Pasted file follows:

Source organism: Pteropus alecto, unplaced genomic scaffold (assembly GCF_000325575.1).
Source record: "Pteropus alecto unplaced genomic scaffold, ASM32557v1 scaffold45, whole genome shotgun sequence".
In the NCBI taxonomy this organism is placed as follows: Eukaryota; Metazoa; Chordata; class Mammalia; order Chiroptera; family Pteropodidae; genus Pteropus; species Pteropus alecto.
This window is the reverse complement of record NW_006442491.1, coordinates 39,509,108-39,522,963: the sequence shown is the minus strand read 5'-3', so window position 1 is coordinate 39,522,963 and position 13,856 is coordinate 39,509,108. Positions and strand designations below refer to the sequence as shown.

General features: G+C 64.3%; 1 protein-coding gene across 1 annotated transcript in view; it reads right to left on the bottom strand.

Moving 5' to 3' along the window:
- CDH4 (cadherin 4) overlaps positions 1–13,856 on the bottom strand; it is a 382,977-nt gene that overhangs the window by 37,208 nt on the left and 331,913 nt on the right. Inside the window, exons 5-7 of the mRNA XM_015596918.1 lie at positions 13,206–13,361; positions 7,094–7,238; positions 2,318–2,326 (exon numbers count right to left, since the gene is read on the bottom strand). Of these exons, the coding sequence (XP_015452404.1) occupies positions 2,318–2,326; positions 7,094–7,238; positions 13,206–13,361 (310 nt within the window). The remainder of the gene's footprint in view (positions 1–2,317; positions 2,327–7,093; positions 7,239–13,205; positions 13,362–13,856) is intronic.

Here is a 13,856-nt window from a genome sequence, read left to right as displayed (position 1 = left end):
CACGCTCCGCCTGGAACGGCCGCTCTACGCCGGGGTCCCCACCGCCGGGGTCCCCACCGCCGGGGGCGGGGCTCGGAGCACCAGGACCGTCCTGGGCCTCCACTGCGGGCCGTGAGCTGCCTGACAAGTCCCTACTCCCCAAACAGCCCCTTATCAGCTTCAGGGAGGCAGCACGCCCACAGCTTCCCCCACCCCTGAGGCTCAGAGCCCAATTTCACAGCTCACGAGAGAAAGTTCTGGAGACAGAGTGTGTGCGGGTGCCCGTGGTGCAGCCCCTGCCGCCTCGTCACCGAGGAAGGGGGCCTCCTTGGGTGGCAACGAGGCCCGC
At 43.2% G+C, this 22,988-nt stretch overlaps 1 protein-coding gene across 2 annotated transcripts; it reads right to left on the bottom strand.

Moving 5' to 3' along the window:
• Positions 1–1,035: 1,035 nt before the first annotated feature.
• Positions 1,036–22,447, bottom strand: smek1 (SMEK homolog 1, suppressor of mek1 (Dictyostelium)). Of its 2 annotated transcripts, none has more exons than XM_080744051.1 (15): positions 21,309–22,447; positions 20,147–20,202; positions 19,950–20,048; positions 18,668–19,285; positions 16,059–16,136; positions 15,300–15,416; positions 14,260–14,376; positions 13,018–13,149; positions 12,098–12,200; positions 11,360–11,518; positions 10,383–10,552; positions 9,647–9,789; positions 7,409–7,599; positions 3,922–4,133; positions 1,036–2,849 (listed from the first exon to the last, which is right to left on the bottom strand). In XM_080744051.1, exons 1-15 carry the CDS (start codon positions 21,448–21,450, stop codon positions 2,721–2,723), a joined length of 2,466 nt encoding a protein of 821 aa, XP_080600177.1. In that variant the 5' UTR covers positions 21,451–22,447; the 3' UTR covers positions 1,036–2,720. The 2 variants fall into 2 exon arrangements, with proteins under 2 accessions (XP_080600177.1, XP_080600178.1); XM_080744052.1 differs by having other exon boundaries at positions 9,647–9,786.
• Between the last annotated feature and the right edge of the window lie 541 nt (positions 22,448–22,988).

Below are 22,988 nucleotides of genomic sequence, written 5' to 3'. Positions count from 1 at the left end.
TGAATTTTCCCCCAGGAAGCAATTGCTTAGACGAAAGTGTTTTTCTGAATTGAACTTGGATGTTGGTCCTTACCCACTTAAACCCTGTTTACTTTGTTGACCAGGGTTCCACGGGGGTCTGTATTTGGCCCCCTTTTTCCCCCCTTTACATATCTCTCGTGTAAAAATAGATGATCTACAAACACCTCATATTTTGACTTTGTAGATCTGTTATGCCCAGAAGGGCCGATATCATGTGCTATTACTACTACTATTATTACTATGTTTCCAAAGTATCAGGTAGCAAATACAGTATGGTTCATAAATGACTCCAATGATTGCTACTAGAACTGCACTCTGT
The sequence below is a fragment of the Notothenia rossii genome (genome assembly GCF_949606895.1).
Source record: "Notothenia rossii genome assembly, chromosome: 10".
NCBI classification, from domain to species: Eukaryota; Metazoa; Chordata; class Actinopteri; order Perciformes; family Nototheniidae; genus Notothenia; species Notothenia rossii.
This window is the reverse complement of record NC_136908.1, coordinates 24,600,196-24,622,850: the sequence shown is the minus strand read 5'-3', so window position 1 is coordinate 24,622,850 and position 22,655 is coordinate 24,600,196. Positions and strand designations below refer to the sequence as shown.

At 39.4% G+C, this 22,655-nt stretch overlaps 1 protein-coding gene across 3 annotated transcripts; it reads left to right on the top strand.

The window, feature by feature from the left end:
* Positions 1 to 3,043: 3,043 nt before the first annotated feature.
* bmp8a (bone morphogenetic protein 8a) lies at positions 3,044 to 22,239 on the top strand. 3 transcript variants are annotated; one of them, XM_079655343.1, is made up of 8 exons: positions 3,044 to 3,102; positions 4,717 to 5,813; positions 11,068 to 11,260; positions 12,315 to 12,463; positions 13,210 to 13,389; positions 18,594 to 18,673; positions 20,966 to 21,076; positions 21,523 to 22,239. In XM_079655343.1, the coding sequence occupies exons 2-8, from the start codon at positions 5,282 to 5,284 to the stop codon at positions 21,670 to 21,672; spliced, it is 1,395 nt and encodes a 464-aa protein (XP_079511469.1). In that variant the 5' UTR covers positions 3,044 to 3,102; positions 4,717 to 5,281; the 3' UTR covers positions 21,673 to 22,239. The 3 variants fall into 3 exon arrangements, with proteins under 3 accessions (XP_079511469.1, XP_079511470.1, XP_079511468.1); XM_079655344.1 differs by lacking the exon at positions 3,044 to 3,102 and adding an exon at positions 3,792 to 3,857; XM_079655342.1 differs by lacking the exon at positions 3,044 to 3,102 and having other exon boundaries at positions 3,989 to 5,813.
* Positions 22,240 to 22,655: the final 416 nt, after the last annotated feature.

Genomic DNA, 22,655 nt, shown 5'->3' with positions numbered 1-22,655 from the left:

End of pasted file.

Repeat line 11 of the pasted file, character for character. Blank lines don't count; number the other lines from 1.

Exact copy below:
Moving 5' to 3' along the window: